After a physically exhausting day with children or an emotionally exhausting day on the job, I often find myself craving power. I search the Scripture and pray that I, like Paul, will be “strengthened with all power, according to His glorious might” (Colossians 1:11).
Yep. That would just fit the bill for my needs today. Lots of power in God-sized qualities.
But then the Father urges me to re-examine, so that He may keep revealing. “Strengthened with all power, according to His glorious might, for the attaining of all steadfastness and patience.”
I hear His still, small voice: “There are occasions, Kandy, when you will need a mighty surge of supernatural power to achieve a great feat of strength. But most of the time, you are most in need of my power for the acquisition of all faithfulness and fortitude. That’s really where your weakness lies.”
How true. More than power to complete my tasks in record speed, I need the strength to endure a monotonous day with grace. More than energy to keep going until two in the morning, I need the ability to endure long, plodding days without complaining.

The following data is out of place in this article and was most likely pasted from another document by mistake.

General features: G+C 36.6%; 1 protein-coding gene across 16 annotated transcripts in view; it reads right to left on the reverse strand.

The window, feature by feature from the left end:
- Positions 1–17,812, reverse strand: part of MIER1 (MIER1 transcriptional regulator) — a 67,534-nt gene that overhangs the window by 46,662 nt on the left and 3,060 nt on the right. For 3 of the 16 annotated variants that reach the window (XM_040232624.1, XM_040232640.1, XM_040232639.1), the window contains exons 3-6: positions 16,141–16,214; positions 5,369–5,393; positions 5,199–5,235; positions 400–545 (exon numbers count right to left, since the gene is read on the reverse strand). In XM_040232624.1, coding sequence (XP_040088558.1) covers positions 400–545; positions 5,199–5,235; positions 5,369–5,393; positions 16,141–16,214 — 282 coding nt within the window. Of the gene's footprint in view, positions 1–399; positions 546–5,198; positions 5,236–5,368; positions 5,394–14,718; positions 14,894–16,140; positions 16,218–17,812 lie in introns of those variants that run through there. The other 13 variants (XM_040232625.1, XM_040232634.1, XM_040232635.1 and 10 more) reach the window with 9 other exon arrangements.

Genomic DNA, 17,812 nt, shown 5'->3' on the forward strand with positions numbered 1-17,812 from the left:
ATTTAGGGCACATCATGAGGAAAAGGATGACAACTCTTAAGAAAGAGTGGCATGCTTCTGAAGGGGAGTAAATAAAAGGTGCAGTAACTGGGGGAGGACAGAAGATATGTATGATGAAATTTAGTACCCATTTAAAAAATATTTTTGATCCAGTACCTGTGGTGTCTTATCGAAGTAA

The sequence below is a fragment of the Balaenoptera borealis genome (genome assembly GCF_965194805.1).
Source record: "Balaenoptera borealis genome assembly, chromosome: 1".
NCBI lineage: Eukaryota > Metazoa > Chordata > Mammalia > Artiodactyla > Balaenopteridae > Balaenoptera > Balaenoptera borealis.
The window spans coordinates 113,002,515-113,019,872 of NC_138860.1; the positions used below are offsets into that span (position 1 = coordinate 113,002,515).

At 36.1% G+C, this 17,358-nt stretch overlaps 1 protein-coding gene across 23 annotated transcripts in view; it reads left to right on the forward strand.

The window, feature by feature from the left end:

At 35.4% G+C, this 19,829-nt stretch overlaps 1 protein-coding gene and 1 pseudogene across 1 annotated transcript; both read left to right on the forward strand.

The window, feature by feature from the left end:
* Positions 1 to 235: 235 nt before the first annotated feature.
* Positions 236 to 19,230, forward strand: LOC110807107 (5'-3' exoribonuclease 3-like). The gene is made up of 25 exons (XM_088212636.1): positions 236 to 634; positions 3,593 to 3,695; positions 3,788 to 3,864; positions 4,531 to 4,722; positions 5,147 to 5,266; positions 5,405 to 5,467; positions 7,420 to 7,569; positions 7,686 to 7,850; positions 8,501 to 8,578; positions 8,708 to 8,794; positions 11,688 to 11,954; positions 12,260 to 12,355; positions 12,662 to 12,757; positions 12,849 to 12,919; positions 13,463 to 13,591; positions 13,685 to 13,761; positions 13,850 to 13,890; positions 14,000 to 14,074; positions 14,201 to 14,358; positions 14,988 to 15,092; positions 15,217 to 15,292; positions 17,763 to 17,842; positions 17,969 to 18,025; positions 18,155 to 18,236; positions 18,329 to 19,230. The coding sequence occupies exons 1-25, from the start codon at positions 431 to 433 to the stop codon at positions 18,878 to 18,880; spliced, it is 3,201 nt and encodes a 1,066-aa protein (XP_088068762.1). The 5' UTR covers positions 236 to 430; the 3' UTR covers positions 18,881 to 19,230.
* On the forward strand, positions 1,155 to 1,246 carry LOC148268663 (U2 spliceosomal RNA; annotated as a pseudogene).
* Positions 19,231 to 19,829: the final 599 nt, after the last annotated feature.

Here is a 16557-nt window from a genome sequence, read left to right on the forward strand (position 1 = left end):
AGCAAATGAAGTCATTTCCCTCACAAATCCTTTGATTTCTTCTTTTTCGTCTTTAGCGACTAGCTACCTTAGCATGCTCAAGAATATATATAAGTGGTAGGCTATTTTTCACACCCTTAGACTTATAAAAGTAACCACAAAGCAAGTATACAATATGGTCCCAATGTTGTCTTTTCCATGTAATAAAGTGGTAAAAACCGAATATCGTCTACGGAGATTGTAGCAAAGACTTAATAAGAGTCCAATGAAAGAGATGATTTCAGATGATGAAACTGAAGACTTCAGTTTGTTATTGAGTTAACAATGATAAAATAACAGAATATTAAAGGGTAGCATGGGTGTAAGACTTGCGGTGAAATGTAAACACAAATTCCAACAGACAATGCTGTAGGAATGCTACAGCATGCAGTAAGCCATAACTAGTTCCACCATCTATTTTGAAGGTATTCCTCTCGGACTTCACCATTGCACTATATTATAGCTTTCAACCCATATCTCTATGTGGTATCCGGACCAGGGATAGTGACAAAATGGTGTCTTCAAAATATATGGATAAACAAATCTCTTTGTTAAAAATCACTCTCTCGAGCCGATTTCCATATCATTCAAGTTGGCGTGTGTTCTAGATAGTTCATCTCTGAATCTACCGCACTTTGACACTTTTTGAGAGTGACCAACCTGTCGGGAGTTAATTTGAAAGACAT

What an insight. The Lord is more interested in giving me energy to say “No!” to the thoughts of the evil one than to grant all my healing prayers answered. He knows that giving me power for miracles will just inflate my image of myself.
“Like clay in the potter’s hand, so are you in My Hand,” says the Lord (Jeremiah 18:6). Sometimes His fingerprints come in the form of great fruit bearing and joy. Sometimes, they will seem quite painful and without purpose. Either way, He will “accomplish what concerns me” (Psalm 138:8). My best reaction is with unwavering conviction of His Love for me. I must hold fast with certainty that He will not forsake the clay that lies in His Hands.
The strength He gives most is the strength to wait. In season and out of season He desires my trust. In forming me into the image of His Son, He is molding a person who can endure. Whether the endurance means the fog of the unknown, the indecision or unfairness of others, the lack of fulfilling ministry, or the existence of crippling emotions. He doesn’t remove the world, but reveals that I can be a conquerer while still living here (Romans 8:37).
May it be, Lord. May it be.